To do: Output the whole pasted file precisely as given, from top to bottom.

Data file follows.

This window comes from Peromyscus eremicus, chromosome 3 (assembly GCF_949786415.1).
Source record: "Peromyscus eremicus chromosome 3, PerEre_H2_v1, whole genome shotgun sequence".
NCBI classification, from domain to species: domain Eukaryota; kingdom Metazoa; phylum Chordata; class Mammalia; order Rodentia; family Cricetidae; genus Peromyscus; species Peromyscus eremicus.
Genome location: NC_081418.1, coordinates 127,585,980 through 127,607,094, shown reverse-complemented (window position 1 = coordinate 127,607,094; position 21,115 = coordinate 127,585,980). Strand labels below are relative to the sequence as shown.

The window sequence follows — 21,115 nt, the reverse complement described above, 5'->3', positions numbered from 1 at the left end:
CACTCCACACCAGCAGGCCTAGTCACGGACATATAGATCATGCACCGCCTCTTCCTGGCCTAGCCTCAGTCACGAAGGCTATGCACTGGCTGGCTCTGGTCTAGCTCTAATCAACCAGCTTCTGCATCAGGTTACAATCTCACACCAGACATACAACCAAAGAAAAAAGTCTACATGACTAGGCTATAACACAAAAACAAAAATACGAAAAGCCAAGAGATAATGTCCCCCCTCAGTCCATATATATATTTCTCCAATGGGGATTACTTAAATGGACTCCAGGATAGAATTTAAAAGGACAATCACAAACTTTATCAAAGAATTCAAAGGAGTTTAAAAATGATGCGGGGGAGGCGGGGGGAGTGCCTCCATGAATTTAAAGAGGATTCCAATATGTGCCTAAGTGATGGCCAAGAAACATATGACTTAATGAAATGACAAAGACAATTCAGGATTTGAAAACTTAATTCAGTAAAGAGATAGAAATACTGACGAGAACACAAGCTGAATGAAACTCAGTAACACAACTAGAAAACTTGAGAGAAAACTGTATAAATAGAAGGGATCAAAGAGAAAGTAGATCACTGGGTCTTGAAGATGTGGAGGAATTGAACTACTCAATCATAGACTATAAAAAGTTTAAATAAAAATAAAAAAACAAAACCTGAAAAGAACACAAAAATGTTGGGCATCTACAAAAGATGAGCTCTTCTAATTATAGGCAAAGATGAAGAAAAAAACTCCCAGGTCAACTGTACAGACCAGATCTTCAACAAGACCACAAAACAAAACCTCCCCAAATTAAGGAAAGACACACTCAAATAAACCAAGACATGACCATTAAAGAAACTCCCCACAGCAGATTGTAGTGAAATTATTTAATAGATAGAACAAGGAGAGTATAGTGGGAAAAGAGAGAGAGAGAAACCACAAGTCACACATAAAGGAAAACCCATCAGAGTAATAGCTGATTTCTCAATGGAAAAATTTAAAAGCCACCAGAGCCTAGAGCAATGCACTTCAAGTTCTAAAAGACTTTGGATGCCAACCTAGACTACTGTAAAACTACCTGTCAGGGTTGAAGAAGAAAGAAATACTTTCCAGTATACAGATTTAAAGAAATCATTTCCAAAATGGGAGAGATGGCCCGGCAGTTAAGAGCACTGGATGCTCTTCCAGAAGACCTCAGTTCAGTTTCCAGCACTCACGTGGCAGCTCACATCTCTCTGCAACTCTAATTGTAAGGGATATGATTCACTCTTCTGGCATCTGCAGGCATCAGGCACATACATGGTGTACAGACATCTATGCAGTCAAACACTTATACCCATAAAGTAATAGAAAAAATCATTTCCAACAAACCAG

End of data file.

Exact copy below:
This window comes from Peromyscus eremicus, chromosome 3 (assembly GCF_949786415.1).
Source record: "Peromyscus eremicus chromosome 3, PerEre_H2_v1, whole genome shotgun sequence".
NCBI classification, from domain to species: domain Eukaryota; kingdom Metazoa; phylum Chordata; class Mammalia; order Rodentia; family Cricetidae; genus Peromyscus; species Peromyscus eremicus.
Genome location: NC_081418.1, coordinates 127,585,980 through 127,607,094, shown reverse-complemented (window position 1 = coordinate 127,607,094; position 21,115 = coordinate 127,585,980). Strand labels below are relative to the sequence as shown.

The window sequence follows — 21,115 nt, the reverse complement described above, 5'->3', positions numbered from 1 at the left end:
CACTCCACACCAGCAGGCCTAGTCACGGACATATAGATCATGCACCGCCTCTTCCTGGCCTAGCCTCAGTCACGAAGGCTATGCACTGGCTGGCTCTGGTCTAGCTCTAATCAACCAGCTTCTGCATCAGGTTACAATCTCACACCAGACATACAACCAAAGAAAAAAGTCTACATGACTAGGCTATAACACAAAAACAAAAATACGAAAAGCCAAGAGATAATGTCCCCCCTCAGTCCATATATATATTTCTCCAATGGGGATTACTTAAATGGACTCCAGGATAGAATTTAAAAGGACAATCACAAACTTTATCAAAGAATTCAAAGGAGTTTAAAAATGATGCGGGGGAGGCGGGGGGAGTGCCTCCATGAATTTAAAGAGGATTCCAATATGTGCCTAAGTGATGGCCAAGAAACATATGACTTAATGAAATGACAAAGACAATTCAGGATTTGAAAACTTAATTCAGTAAAGAGATAGAAATACTGACGAGAACACAAGCTGAATGAAACTCAGTAACACAACTAGAAAACTTGAGAGAAAACTGTATAAATAGAAGGGATCAAAGAGAAAGTAGATCACTGGGTCTTGAAGATGTGGAGGAATTGAACTACTCAATCATAGACTATAAAAAGTTTAAATAAAAATAAAAAAACAAAACCTGAAAAGAACACAAAAATGTTGGGCATCTACAAAAGATGAGCTCTTCTAATTATAGGCAAAGATGAAGAAAAAAACTCCCAGGTCAACTGTACAGACCAGATCTTCAACAAGACCACAAAACAAAACCTCCCCAAATTAAGGAAAGACACACTCAAATAAACCAAGACATGACCATTAAAGAAACTCCCCACAGCAGATTGTAGTGAAATTATTTAATAGATAGAACAAGGAGAGTATAGTGGGAAAAGAGAGAGAGAGAAACCACAAGTCACACATAAAGGAAAACCCATCAGAGTAATAGCTGATTTCTCAATGGAAAAATTTAAAAGCCACCAGAGCCTAGAGCAATGCACTTCAAGTTCTAAAAGACTTTGGATGCCAACCTAGACTACTGTAAAACTACCTGTCAGGGTTGAAGAAGAAAGAAATACTTTCCAGTATACAGATTTAAAGAAATCATTTCCAAAATGGGAGAGATGGCCCGGCAGTTAAGAGCACTGGATGCTCTTCCAGAAGACCTCAGTTCAGTTTCCAGCACTCACGTGGCAGCTCACATCTCTCTGCAACTCTAATTGTAAGGGATATGATTCACTCTTCTGGCATCTGCAGGCATCAGGCACATACATGGTGTACAGACATCTATGCAGTCAAACACTTATACCCATAAAGTAATAGAAAAAATCATTTCCAACAAACCAG